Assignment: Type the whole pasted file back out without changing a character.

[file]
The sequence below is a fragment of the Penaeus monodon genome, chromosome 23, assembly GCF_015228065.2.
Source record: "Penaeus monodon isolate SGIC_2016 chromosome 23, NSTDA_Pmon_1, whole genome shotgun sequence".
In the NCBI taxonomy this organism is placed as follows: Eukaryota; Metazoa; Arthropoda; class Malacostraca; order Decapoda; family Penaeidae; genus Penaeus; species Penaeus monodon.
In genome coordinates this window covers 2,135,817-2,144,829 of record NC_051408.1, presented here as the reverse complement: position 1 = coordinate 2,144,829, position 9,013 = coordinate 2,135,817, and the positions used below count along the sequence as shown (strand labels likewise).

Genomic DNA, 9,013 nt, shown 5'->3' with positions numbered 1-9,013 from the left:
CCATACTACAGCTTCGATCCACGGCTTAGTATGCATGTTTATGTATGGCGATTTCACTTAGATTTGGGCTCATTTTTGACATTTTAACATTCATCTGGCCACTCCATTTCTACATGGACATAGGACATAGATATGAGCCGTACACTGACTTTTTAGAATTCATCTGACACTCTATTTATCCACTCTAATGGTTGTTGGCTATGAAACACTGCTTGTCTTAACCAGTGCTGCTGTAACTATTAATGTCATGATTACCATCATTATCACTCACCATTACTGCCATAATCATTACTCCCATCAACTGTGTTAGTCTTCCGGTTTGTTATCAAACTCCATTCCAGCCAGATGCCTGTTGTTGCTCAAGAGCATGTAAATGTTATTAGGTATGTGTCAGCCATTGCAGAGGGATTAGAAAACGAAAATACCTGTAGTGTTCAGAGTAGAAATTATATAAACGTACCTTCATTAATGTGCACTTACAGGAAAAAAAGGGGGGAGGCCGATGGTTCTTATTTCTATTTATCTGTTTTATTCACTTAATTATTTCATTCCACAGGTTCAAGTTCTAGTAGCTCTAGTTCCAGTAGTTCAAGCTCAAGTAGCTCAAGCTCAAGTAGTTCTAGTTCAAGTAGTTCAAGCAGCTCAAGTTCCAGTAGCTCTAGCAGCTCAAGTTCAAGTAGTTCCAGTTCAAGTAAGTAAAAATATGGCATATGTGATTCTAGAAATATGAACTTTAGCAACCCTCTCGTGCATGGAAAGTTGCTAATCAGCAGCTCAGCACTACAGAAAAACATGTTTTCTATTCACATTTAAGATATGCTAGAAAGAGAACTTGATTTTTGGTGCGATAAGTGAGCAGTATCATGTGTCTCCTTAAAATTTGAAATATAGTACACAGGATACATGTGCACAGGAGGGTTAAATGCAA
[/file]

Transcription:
The sequence below is a fragment of the Penaeus monodon genome, chromosome 23, assembly GCF_015228065.2.
Source record: "Penaeus monodon isolate SGIC_2016 chromosome 23, NSTDA_Pmon_1, whole genome shotgun sequence".
In the NCBI taxonomy this organism is placed as follows: Eukaryota; Metazoa; Arthropoda; class Malacostraca; order Decapoda; family Penaeidae; genus Penaeus; species Penaeus monodon.
In genome coordinates this window covers 2,135,817-2,144,829 of record NC_051408.1, presented here as the reverse complement: position 1 = coordinate 2,144,829, position 9,013 = coordinate 2,135,817, and the positions used below count along the sequence as shown (strand labels likewise).

Genomic DNA, 9,013 nt, shown 5'->3' with positions numbered 1-9,013 from the left:
CCATACTACAGCTTCGATCCACGGCTTAGTATGCATGTTTATGTATGGCGATTTCACTTAGATTTGGGCTCATTTTTGACATTTTAACATTCATCTGGCCACTCCATTTCTACATGGACATAGGACATAGATATGAGCCGTACACTGACTTTTTAGAATTCATCTGACACTCTATTTATCCACTCTAATGGTTGTTGGCTATGAAACACTGCTTGTCTTAACCAGTGCTGCTGTAACTATTAATGTCATGATTACCATCATTATCACTCACCATTACTGCCATAATCATTACTCCCATCAACTGTGTTAGTCTTCCGGTTTGTTATCAAACTCCATTCCAGCCAGATGCCTGTTGTTGCTCAAGAGCATGTAAATGTTATTAGGTATGTGTCAGCCATTGCAGAGGGATTAGAAAACGAAAATACCTGTAGTGTTCAGAGTAGAAATTATATAAACGTACCTTCATTAATGTGCACTTACAGGAAAAAAAGGGGGGAGGCCGATGGTTCTTATTTCTATTTATCTGTTTTATTCACTTAATTATTTCATTCCACAGGTTCAAGTTCTAGTAGCTCTAGTTCCAGTAGTTCAAGCTCAAGTAGCTCAAGCTCAAGTAGTTCTAGTTCAAGTAGTTCAAGCAGCTCAAGTTCCAGTAGCTCTAGCAGCTCAAGTTCAAGTAGTTCCAGTTCAAGTAAGTAAAAATATGGCATATGTGATTCTAGAAATATGAACTTTAGCAACCCTCTCGTGCATGGAAAGTTGCTAATCAGCAGCTCAGCACTACAGAAAAACATGTTTTCTATTCACATTTAAGATATGCTAGAAAGAGAACTTGATTTTTGGTGCGATAAGTGAGCAGTATCATGTGTCTCCTTAAAATTTGAAATATAGTACACAGGATACATGTGCACAGGAGGGTTAAATGCAA